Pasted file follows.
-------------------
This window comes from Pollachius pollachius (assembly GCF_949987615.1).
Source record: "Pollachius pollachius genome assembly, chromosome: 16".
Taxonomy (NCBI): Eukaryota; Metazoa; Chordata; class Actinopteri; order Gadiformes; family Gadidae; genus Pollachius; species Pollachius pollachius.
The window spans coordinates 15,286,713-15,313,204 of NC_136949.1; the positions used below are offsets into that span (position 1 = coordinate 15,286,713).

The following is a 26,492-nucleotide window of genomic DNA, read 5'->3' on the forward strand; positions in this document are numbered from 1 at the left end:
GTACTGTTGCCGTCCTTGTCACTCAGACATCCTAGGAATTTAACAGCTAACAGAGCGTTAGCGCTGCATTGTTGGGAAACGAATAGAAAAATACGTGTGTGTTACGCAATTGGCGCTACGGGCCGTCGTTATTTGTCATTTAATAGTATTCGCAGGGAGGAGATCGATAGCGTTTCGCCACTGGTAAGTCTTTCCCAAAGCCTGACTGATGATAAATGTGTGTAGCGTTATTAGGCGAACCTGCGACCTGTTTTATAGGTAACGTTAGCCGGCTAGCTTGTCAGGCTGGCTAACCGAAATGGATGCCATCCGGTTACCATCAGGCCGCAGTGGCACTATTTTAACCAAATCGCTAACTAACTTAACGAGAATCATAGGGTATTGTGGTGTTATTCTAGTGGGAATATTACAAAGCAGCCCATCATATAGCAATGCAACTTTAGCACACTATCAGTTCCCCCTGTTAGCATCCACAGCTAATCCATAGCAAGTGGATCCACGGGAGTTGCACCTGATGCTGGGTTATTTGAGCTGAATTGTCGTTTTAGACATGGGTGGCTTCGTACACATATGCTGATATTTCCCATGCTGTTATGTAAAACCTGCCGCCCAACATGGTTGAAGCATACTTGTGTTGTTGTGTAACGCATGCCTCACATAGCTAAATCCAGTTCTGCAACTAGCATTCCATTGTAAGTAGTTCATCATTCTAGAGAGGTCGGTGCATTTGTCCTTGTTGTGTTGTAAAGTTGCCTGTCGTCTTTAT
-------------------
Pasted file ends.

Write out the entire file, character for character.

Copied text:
This window comes from Pollachius pollachius (assembly GCF_949987615.1).
Source record: "Pollachius pollachius genome assembly, chromosome: 16".
Taxonomy (NCBI): Eukaryota; Metazoa; Chordata; class Actinopteri; order Gadiformes; family Gadidae; genus Pollachius; species Pollachius pollachius.
The window spans coordinates 15,286,713-15,313,204 of NC_136949.1; the positions used below are offsets into that span (position 1 = coordinate 15,286,713).

The following is a 26,492-nucleotide window of genomic DNA, read 5'->3' on the forward strand; positions in this document are numbered from 1 at the left end:
GTACTGTTGCCGTCCTTGTCACTCAGACATCCTAGGAATTTAACAGCTAACAGAGCGTTAGCGCTGCATTGTTGGGAAACGAATAGAAAAATACGTGTGTGTTACGCAATTGGCGCTACGGGCCGTCGTTATTTGTCATTTAATAGTATTCGCAGGGAGGAGATCGATAGCGTTTCGCCACTGGTAAGTCTTTCCCAAAGCCTGACTGATGATAAATGTGTGTAGCGTTATTAGGCGAACCTGCGACCTGTTTTATAGGTAACGTTAGCCGGCTAGCTTGTCAGGCTGGCTAACCGAAATGGATGCCATCCGGTTACCATCAGGCCGCAGTGGCACTATTTTAACCAAATCGCTAACTAACTTAACGAGAATCATAGGGTATTGTGGTGTTATTCTAGTGGGAATATTACAAAGCAGCCCATCATATAGCAATGCAACTTTAGCACACTATCAGTTCCCCCTGTTAGCATCCACAGCTAATCCATAGCAAGTGGATCCACGGGAGTTGCACCTGATGCTGGGTTATTTGAGCTGAATTGTCGTTTTAGACATGGGTGGCTTCGTACACATATGCTGATATTTCCCATGCTGTTATGTAAAACCTGCCGCCCAACATGGTTGAAGCATACTTGTGTTGTTGTGTAACGCATGCCTCACATAGCTAAATCCAGTTCTGCAACTAGCATTCCATTGTAAGTAGTTCATCATTCTAGAGAGGTCGGTGCATTTGTCCTTGTTGTGTTGTAAAGTTGCCTGTCGTCTTTAT